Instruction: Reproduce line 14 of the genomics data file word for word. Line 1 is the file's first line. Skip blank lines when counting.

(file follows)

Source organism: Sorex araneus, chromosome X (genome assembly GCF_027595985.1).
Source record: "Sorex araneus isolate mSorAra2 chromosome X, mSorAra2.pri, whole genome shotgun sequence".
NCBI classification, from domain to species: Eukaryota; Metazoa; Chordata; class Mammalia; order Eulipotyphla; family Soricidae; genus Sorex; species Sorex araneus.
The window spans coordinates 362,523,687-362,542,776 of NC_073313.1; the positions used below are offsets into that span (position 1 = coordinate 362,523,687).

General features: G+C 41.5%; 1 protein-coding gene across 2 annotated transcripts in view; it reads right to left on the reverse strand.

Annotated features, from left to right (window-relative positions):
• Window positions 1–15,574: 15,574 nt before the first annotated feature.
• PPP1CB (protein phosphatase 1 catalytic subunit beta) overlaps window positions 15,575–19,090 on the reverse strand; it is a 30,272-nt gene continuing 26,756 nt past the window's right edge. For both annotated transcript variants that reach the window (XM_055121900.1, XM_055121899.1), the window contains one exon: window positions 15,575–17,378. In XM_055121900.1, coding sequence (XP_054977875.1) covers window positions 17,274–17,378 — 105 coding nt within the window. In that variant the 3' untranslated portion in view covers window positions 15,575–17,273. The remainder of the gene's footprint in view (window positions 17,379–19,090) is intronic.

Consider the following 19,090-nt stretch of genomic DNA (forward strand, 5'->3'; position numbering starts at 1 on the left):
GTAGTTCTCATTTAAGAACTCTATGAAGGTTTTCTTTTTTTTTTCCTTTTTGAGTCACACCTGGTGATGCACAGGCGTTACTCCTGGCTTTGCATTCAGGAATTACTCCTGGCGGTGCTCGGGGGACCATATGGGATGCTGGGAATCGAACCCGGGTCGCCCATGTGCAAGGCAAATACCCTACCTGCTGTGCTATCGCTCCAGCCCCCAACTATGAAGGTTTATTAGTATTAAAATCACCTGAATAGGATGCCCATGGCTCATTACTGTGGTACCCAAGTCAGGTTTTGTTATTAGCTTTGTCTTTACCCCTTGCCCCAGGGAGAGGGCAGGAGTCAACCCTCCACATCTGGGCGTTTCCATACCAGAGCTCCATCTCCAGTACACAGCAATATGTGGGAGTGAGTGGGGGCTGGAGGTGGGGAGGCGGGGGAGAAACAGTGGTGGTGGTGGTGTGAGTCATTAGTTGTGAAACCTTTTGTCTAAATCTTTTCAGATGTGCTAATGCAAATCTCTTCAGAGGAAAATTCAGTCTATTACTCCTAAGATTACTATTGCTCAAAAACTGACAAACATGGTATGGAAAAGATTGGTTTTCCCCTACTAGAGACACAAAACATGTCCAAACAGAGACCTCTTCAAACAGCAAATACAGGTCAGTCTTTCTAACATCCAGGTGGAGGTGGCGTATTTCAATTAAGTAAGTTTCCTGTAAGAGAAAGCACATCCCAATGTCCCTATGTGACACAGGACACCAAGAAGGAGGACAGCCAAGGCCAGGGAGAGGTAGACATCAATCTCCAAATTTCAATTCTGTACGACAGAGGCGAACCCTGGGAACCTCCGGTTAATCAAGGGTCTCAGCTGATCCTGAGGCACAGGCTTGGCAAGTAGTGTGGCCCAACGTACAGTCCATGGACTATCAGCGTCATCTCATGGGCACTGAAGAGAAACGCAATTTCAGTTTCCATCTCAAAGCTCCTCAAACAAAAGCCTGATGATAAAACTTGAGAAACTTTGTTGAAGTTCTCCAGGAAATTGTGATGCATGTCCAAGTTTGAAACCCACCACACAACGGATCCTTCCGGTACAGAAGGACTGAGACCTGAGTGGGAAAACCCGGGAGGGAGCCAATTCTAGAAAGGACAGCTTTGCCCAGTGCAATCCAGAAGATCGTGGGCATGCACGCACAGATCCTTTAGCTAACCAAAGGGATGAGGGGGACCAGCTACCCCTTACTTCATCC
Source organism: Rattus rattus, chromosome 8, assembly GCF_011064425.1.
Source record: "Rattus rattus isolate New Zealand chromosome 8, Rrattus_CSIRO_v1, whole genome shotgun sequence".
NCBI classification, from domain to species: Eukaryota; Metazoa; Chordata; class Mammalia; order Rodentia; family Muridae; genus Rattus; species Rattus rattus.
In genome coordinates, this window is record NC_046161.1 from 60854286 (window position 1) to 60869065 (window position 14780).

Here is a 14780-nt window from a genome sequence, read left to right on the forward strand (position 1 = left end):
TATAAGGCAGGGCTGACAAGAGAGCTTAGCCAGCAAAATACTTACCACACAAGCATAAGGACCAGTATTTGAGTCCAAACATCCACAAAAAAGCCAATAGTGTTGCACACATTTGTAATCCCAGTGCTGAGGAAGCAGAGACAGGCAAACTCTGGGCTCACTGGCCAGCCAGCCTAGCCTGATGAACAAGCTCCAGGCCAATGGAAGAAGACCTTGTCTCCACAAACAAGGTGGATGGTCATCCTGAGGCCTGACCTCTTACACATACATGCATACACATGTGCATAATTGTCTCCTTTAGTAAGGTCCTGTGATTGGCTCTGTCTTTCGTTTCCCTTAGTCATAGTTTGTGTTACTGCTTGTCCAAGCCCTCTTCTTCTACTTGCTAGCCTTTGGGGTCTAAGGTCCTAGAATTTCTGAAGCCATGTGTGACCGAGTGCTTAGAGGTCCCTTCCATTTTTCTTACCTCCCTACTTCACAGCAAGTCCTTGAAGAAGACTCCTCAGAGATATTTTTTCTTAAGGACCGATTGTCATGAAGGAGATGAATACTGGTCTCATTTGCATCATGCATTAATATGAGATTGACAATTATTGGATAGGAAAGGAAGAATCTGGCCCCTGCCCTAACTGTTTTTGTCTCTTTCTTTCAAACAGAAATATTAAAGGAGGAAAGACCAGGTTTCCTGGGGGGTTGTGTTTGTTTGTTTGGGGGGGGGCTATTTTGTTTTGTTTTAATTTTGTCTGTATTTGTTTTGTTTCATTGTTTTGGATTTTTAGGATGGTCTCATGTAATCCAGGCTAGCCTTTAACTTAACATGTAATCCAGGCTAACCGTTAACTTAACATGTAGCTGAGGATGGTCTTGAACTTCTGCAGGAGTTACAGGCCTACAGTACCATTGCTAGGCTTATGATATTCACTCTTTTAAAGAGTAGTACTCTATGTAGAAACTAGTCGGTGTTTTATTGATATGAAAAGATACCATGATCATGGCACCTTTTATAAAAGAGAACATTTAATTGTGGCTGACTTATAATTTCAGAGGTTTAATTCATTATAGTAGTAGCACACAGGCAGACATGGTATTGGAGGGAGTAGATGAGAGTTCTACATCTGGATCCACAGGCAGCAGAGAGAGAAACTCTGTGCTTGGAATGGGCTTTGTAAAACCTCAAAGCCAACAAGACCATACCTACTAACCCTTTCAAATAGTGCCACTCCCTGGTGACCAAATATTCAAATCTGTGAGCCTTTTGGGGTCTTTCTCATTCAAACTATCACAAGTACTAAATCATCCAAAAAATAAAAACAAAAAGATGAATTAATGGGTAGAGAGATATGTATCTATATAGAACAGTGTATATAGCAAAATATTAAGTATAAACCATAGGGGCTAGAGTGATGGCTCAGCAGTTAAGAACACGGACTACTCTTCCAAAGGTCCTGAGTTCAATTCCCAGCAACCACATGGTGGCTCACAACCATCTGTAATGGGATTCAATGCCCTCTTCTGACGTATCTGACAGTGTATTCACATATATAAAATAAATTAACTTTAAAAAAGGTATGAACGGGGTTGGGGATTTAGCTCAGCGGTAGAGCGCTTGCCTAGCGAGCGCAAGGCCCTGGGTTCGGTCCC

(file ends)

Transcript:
In genome coordinates, this window is record NC_046161.1 from 60854286 (window position 1) to 60869065 (window position 14780).